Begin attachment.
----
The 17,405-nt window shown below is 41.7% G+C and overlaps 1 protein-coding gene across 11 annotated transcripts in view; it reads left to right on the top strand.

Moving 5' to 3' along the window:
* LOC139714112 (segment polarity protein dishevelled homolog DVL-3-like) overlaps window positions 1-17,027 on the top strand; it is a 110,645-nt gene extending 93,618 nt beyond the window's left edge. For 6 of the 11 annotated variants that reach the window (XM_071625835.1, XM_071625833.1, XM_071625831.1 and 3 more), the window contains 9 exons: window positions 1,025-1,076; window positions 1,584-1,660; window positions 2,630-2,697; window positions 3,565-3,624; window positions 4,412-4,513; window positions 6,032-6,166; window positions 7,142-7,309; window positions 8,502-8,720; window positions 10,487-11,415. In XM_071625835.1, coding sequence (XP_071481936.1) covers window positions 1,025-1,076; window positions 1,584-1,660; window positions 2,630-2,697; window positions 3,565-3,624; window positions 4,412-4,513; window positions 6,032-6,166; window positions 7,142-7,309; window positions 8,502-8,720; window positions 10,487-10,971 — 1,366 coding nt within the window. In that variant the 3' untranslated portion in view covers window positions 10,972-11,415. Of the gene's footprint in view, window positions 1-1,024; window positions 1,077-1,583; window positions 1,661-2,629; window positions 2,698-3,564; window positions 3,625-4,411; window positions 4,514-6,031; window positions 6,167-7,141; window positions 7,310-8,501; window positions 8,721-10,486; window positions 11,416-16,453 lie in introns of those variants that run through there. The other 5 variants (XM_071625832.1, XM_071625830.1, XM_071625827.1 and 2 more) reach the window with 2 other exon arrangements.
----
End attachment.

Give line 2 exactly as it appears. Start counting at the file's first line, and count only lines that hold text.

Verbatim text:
Moving 5' to 3' along the window: